Podcast: Burned Fingers

Do you remember the first time you played with fire? I mean, literally played with fire. Chances are it involved matches or your parents lighter? Because as kids, those were the likely, most accessible firestarters. And for us middle-aged or older, one or both of our parents probably smoked back in the day. There were always matches or lighters kids could pilfer or lift from dad’s pants pocket or mom’s purse. Remember that very first sensation of extreme heat on your fingertips, whoa, son of a bitch, that got your attention. And unless you were a complete imbecile as a kid, you didn’t go back for a repeat performance. Nowadays, kids can show off in other ways, like ramming their skateboard into a brick wall.

It all leads me to a little story I’ve seen cloned several times over the years. I’ll call it Cops for Dummies/How to Get Burned Part One (of many). In this latest installment, a Georgia officer, let’s call him Bernie for fun, decides to be a really nice guy and he gives a lift to a ‘suspicious man’ walking along in interstate and offers him a ride to the nearest gas station to get him to a ‘safe place and out of harm’s way.’ Which he does. Here, though, is where it all turns to shit. Once in the gas station parking lot, the officer learns the man has an active warrant for his arrest. And, as the arrest process begins, guess who is suddenly very actively and extremely obstinate about the whole affair. You got it. So much so that the seemingly docile hitchhiker produces a gun, which causes officers to produce theirs. And in the ensuing firefight, the man is killed. Thank God no officers are hurt. I asked veteran officer and Line of Duty technical advisor Mark DiBona if he had ever given a ride as a compassionate cop to anyone in his 33 year career:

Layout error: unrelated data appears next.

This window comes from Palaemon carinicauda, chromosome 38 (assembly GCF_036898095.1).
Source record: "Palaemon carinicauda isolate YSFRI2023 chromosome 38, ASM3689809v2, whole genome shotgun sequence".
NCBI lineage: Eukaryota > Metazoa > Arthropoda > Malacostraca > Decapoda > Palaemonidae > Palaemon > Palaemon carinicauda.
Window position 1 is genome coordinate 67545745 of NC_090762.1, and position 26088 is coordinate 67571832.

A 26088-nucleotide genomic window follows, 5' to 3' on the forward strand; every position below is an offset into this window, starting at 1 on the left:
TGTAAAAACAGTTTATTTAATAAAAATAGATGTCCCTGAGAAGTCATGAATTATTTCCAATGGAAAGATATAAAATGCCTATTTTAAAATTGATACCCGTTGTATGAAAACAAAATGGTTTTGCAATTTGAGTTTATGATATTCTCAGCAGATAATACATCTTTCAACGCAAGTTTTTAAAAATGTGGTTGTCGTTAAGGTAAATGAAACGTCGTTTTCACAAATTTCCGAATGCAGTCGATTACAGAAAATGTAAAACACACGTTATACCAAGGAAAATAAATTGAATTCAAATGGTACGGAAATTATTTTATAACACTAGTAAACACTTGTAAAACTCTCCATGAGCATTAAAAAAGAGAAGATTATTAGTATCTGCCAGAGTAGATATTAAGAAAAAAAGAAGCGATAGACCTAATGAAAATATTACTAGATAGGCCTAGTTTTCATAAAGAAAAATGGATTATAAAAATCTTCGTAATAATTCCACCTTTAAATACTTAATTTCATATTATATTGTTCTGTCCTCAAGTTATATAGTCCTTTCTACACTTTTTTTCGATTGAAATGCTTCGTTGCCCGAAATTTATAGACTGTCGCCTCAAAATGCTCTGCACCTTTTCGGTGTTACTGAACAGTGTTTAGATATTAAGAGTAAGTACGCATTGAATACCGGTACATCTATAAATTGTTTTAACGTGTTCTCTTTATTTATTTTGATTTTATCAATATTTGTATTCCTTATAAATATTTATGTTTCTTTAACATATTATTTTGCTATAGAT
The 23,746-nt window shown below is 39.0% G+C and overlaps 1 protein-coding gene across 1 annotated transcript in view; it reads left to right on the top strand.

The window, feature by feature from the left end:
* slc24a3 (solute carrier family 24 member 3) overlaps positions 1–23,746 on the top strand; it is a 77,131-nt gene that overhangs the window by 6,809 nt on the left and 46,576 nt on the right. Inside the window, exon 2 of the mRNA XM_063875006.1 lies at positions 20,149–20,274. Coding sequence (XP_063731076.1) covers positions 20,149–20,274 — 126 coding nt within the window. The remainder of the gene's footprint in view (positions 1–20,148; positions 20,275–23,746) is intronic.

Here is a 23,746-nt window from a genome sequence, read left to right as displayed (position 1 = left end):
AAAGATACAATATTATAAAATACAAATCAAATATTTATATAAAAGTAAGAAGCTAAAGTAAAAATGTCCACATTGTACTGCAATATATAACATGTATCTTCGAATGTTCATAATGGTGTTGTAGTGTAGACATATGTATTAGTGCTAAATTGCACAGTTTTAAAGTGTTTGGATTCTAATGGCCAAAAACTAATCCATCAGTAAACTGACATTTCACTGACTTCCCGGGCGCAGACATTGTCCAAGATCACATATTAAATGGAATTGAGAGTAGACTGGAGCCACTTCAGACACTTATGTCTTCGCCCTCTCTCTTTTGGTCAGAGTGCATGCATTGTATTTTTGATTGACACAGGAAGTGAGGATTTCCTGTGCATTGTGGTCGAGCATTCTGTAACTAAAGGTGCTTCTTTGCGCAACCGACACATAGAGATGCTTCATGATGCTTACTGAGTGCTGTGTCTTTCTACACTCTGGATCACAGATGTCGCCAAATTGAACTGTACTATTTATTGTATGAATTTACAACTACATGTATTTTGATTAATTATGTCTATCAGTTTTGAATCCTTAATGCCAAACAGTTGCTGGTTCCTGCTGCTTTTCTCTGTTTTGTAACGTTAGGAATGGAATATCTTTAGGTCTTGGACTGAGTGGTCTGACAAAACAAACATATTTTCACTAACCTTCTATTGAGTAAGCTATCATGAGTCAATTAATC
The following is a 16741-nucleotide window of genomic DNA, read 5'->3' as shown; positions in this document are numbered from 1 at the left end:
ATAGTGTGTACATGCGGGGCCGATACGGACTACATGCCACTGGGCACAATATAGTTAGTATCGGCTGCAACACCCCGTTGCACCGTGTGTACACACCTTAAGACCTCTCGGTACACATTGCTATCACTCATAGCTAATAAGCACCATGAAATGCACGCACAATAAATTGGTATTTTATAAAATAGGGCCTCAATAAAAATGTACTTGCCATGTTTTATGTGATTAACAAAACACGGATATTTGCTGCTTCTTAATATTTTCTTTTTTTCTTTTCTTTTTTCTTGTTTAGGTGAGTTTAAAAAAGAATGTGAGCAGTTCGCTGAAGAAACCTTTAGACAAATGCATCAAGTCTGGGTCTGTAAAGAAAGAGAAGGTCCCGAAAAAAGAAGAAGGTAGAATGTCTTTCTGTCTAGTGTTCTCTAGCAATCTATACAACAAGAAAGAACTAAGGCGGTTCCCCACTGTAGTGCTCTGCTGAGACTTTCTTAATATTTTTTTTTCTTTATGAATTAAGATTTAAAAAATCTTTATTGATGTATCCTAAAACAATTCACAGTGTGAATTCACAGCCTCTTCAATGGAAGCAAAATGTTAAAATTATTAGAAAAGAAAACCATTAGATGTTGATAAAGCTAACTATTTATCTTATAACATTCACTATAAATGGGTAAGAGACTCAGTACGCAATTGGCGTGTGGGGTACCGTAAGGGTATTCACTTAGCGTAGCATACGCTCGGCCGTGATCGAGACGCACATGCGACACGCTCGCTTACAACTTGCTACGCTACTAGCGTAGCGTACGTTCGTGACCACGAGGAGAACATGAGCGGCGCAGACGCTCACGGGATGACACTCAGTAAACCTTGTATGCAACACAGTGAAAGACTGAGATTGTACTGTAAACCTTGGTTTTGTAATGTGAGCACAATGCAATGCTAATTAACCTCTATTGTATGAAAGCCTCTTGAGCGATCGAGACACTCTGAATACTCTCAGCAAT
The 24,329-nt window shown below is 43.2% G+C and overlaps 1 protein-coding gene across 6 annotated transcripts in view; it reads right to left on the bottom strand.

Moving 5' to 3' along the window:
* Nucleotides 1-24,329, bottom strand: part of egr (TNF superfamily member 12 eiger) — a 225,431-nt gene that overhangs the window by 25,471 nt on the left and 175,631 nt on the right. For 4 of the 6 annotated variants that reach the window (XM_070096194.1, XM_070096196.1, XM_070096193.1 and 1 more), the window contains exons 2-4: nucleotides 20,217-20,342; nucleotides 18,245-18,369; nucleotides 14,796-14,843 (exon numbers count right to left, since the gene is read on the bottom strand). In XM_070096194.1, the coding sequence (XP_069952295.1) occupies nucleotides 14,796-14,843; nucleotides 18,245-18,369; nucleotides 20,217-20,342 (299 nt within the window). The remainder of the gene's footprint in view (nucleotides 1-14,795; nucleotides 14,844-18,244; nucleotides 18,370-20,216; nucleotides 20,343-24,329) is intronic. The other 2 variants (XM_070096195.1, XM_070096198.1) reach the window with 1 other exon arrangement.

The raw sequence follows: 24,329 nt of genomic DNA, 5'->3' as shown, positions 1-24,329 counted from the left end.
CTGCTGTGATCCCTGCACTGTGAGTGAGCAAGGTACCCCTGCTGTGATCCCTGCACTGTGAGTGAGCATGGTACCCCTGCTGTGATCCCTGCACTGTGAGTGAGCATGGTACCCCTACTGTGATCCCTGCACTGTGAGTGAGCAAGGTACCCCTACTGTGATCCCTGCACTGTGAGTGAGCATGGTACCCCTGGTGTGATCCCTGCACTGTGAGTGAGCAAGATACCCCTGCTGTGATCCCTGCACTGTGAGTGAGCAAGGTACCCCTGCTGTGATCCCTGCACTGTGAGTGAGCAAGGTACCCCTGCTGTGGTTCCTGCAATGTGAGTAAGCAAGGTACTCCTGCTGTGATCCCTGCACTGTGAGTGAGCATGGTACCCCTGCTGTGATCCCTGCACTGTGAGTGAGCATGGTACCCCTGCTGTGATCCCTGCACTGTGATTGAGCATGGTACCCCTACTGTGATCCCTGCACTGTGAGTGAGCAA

“Well, I’m okay with somebody that’s disabled as far as like their vehicles disabled or physically disabled. And I need to get from point a to point B. I’m okay with that. But here’s the problem that I’m not okay with. They didn’t find out he had warrants and he wasn’t in arms until the ride was concluded. So the issue I have is why didn’t you check this person for warrants obviously, and then, and pat them down before you put them in your, in your cruiser. So I see two mistakes right there, and I hate to bad mouth another cop, but  there was mistakes made there, obviously, and it could have been a lethal mistake. So I have an issue with that. Now, have I given rides in my cruiser? That I’ve absolutely, but I used to tell people all the time, here’s the deal. I need to see your ID. And I need to pat you down before you get into my car, plain and simple. And most people, if not all, people had no problem with it whatsoever. And it’s a huge, it’s a huge officer safety issue. You’re putting a total stranger in your vehicle that you know nothing about, and you haven’t done a pat down or check them out to see if they’ll want it. I mean, that’s a recipe for disaster.”

Ron Barber: “So the bottom line is 100% of the time, whether it was somebody with a disabled vehicle, somebody walking along the side of the road, whatever the case may be 100% of the time you said, I need an ID and I need to pat you down before we go any further?”